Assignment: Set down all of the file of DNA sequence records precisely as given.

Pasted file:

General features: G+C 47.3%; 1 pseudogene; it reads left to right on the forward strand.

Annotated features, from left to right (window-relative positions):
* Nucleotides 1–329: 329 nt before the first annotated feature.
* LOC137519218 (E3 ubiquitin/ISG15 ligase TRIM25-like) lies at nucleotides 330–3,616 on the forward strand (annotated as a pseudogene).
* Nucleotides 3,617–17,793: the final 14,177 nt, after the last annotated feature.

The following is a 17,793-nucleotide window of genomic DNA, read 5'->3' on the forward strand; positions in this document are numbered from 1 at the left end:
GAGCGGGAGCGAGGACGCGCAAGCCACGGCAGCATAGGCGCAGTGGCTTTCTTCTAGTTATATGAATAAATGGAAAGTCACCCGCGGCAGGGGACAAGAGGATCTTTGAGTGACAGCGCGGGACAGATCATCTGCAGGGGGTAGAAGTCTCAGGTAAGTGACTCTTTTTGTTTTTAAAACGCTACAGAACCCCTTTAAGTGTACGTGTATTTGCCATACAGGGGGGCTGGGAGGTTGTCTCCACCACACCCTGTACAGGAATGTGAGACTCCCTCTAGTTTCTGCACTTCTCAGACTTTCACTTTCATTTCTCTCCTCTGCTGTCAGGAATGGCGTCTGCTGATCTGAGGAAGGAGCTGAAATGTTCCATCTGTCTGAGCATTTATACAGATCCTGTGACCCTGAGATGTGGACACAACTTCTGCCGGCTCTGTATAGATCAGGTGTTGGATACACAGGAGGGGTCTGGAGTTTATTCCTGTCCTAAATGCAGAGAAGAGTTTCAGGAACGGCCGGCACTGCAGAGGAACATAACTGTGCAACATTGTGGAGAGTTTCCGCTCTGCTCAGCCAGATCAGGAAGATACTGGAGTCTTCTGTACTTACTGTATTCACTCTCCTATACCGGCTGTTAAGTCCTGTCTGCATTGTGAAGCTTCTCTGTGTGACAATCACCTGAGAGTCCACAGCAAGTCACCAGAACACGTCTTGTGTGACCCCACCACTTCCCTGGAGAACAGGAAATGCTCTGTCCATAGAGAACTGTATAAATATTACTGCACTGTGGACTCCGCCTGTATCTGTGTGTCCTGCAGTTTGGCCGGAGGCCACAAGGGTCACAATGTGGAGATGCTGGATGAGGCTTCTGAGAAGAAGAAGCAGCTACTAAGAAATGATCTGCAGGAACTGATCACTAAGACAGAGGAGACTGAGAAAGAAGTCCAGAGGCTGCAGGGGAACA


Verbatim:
General features: G+C 47.3%; 1 pseudogene; it reads left to right on the forward strand.

Annotated features, from left to right (window-relative positions):
* Nucleotides 1–329: 329 nt before the first annotated feature.
* LOC137519218 (E3 ubiquitin/ISG15 ligase TRIM25-like) lies at nucleotides 330–3,616 on the forward strand (annotated as a pseudogene).
* Nucleotides 3,617–17,793: the final 14,177 nt, after the last annotated feature.

The following is a 17,793-nucleotide window of genomic DNA, read 5'->3' on the forward strand; positions in this document are numbered from 1 at the left end:
GAGCGGGAGCGAGGACGCGCAAGCCACGGCAGCATAGGCGCAGTGGCTTTCTTCTAGTTATATGAATAAATGGAAAGTCACCCGCGGCAGGGGACAAGAGGATCTTTGAGTGACAGCGCGGGACAGATCATCTGCAGGGGGTAGAAGTCTCAGGTAAGTGACTCTTTTTGTTTTTAAAACGCTACAGAACCCCTTTAAGTGTACGTGTATTTGCCATACAGGGGGGCTGGGAGGTTGTCTCCACCACACCCTGTACAGGAATGTGAGACTCCCTCTAGTTTCTGCACTTCTCAGACTTTCACTTTCATTTCTCTCCTCTGCTGTCAGGAATGGCGTCTGCTGATCTGAGGAAGGAGCTGAAATGTTCCATCTGTCTGAGCATTTATACAGATCCTGTGACCCTGAGATGTGGACACAACTTCTGCCGGCTCTGTATAGATCAGGTGTTGGATACACAGGAGGGGTCTGGAGTTTATTCCTGTCCTAAATGCAGAGAAGAGTTTCAGGAACGGCCGGCACTGCAGAGGAACATAACTGTGCAACATTGTGGAGAGTTTCCGCTCTGCTCAGCCAGATCAGGAAGATACTGGAGTCTTCTGTACTTACTGTATTCACTCTCCTATACCGGCTGTTAAGTCCTGTCTGCATTGTGAAGCTTCTCTGTGTGACAATCACCTGAGAGTCCACAGCAAGTCACCAGAACACGTCTTGTGTGACCCCACCACTTCCCTGGAGAACAGGAAATGCTCTGTCCATAGAGAACTGTATAAATATTACTGCACTGTGGACTCCGCCTGTATCTGTGTGTCCTGCAGTTTGGCCGGAGGCCACAAGGGTCACAATGTGGAGATGCTGGATGAGGCTTCTGAGAAGAAGAAGCAGCTACTAAGAAATGATCTGCAGGAACTGATCACTAAGACAGAGGAGACTGAGAAAGAAGTCCAGAGGCTGCAGGGGAACA